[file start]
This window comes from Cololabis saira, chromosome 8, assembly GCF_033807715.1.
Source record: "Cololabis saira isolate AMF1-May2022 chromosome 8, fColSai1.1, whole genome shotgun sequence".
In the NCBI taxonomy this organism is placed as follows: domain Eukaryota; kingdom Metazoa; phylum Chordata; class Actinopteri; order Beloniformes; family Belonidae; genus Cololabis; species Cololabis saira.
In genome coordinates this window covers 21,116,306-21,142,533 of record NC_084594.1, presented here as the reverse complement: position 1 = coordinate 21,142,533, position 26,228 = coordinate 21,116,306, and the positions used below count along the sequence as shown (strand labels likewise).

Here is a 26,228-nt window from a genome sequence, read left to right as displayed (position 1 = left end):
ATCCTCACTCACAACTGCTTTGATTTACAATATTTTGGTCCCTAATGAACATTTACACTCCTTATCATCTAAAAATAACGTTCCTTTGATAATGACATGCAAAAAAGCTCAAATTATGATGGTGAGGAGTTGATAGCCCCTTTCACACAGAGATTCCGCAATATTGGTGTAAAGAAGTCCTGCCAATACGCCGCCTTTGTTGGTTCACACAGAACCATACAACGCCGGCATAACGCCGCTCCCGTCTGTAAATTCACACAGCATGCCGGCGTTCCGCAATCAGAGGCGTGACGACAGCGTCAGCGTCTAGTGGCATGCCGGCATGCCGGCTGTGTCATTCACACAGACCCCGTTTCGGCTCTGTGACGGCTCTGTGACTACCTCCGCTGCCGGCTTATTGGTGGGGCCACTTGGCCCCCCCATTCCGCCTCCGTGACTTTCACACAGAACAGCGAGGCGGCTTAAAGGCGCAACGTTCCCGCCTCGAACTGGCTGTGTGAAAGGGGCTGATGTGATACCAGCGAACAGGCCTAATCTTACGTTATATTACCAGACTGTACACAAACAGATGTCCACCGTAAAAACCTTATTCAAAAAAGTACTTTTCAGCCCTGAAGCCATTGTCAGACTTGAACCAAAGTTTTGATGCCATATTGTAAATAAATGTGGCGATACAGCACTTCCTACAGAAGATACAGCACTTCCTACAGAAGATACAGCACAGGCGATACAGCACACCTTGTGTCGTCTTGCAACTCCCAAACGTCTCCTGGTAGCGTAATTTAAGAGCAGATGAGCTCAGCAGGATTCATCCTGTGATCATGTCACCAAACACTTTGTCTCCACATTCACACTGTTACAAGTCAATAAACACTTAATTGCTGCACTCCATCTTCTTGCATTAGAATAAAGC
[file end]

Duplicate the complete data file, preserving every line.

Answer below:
This window comes from Cololabis saira, chromosome 8, assembly GCF_033807715.1.
Source record: "Cololabis saira isolate AMF1-May2022 chromosome 8, fColSai1.1, whole genome shotgun sequence".
In the NCBI taxonomy this organism is placed as follows: domain Eukaryota; kingdom Metazoa; phylum Chordata; class Actinopteri; order Beloniformes; family Belonidae; genus Cololabis; species Cololabis saira.
In genome coordinates this window covers 21,116,306-21,142,533 of record NC_084594.1, presented here as the reverse complement: position 1 = coordinate 21,142,533, position 26,228 = coordinate 21,116,306, and the positions used below count along the sequence as shown (strand labels likewise).

Here is a 26,228-nt window from a genome sequence, read left to right as displayed (position 1 = left end):
ATCCTCACTCACAACTGCTTTGATTTACAATATTTTGGTCCCTAATGAACATTTACACTCCTTATCATCTAAAAATAACGTTCCTTTGATAATGACATGCAAAAAAGCTCAAATTATGATGGTGAGGAGTTGATAGCCCCTTTCACACAGAGATTCCGCAATATTGGTGTAAAGAAGTCCTGCCAATACGCCGCCTTTGTTGGTTCACACAGAACCATACAACGCCGGCATAACGCCGCTCCCGTCTGTAAATTCACACAGCATGCCGGCGTTCCGCAATCAGAGGCGTGACGACAGCGTCAGCGTCTAGTGGCATGCCGGCATGCCGGCTGTGTCATTCACACAGACCCCGTTTCGGCTCTGTGACGGCTCTGTGACTACCTCCGCTGCCGGCTTATTGGTGGGGCCACTTGGCCCCCCCATTCCGCCTCCGTGACTTTCACACAGAACAGCGAGGCGGCTTAAAGGCGCAACGTTCCCGCCTCGAACTGGCTGTGTGAAAGGGGCTGATGTGATACCAGCGAACAGGCCTAATCTTACGTTATATTACCAGACTGTACACAAACAGATGTCCACCGTAAAAACCTTATTCAAAAAAGTACTTTTCAGCCCTGAAGCCATTGTCAGACTTGAACCAAAGTTTTGATGCCATATTGTAAATAAATGTGGCGATACAGCACTTCCTACAGAAGATACAGCACTTCCTACAGAAGATACAGCACAGGCGATACAGCACACCTTGTGTCGTCTTGCAACTCCCAAACGTCTCCTGGTAGCGTAATTTAAGAGCAGATGAGCTCAGCAGGATTCATCCTGTGATCATGTCACCAAACACTTTGTCTCCACATTCACACTGTTACAAGTCAATAAACACTTAATTGCTGCACTCCATCTTCTTGCATTAGAATAAAGC